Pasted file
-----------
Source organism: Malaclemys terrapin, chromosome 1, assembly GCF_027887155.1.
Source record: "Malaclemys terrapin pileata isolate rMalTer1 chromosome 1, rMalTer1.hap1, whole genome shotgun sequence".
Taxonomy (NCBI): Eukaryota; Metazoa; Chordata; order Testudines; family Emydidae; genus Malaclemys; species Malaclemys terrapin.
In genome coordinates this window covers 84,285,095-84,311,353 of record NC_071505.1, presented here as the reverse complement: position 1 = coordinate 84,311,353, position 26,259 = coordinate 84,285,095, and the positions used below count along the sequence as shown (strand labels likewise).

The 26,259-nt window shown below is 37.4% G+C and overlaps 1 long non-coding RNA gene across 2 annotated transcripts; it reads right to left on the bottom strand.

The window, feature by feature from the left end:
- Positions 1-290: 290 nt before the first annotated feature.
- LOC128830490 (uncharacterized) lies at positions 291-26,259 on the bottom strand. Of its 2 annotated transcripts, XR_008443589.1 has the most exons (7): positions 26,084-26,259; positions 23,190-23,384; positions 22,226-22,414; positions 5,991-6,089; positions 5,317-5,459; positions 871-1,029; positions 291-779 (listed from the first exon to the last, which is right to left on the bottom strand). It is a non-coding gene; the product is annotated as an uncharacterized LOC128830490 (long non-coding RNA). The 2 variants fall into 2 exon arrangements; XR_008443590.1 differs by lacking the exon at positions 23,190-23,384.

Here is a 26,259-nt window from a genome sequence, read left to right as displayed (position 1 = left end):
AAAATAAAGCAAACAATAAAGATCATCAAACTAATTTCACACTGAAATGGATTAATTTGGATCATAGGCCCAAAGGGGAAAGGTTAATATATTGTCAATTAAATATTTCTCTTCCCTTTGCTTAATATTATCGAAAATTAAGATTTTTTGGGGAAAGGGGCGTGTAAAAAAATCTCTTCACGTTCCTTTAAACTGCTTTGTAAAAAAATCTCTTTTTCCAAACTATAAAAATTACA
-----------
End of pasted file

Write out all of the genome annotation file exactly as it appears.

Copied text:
Source organism: Malaclemys terrapin, chromosome 1, assembly GCF_027887155.1.
Source record: "Malaclemys terrapin pileata isolate rMalTer1 chromosome 1, rMalTer1.hap1, whole genome shotgun sequence".
Taxonomy (NCBI): Eukaryota; Metazoa; Chordata; order Testudines; family Emydidae; genus Malaclemys; species Malaclemys terrapin.
In genome coordinates this window covers 84,285,095-84,311,353 of record NC_071505.1, presented here as the reverse complement: position 1 = coordinate 84,311,353, position 26,259 = coordinate 84,285,095, and the positions used below count along the sequence as shown (strand labels likewise).

The 26,259-nt window shown below is 37.4% G+C and overlaps 1 long non-coding RNA gene across 2 annotated transcripts; it reads right to left on the bottom strand.

The window, feature by feature from the left end:
- Positions 1-290: 290 nt before the first annotated feature.
- LOC128830490 (uncharacterized) lies at positions 291-26,259 on the bottom strand. Of its 2 annotated transcripts, XR_008443589.1 has the most exons (7): positions 26,084-26,259; positions 23,190-23,384; positions 22,226-22,414; positions 5,991-6,089; positions 5,317-5,459; positions 871-1,029; positions 291-779 (listed from the first exon to the last, which is right to left on the bottom strand). It is a non-coding gene; the product is annotated as an uncharacterized LOC128830490 (long non-coding RNA). The 2 variants fall into 2 exon arrangements; XR_008443590.1 differs by lacking the exon at positions 23,190-23,384.

Here is a 26,259-nt window from a genome sequence, read left to right as displayed (position 1 = left end):
AAAATAAAGCAAACAATAAAGATCATCAAACTAATTTCACACTGAAATGGATTAATTTGGATCATAGGCCCAAAGGGGAAAGGTTAATATATTGTCAATTAAATATTTCTCTTCCCTTTGCTTAATATTATCGAAAATTAAGATTTTTTGGGGAAAGGGGCGTGTAAAAAAATCTCTTCACGTTCCTTTAAACTGCTTTGTAAAAAAATCTCTTTTTCCAAACTATAAAAATTACA